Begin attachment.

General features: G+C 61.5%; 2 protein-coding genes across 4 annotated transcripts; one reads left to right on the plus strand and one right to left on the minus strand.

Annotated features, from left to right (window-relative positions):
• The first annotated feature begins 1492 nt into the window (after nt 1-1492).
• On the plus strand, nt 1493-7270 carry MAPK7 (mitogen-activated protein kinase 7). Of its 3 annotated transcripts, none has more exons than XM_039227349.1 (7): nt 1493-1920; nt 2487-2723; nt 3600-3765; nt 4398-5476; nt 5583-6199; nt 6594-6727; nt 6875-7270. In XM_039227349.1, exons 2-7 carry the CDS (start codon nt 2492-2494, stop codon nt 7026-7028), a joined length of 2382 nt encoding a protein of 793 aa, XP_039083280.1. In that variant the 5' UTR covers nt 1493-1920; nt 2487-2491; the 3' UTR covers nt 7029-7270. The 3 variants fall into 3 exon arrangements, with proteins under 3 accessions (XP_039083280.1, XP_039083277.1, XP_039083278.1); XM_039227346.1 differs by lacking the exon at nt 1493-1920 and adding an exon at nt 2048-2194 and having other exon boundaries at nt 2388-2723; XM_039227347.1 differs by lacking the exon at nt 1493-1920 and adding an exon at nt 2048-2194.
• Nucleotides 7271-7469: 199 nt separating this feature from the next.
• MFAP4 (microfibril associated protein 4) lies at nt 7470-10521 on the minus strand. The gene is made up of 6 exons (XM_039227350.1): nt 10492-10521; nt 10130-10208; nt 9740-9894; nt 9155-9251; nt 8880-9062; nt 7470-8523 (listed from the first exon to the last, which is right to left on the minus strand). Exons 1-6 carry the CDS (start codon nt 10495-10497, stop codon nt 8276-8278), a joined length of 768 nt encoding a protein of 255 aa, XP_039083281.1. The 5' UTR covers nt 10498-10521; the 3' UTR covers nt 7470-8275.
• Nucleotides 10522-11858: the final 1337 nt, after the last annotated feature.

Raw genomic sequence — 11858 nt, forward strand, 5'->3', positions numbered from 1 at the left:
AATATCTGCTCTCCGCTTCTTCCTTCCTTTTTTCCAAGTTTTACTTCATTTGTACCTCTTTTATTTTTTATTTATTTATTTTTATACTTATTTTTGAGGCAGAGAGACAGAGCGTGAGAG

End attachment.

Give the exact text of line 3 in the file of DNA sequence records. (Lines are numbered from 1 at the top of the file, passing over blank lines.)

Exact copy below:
• The first annotated feature begins 1492 nt into the window (after nt 1-1492).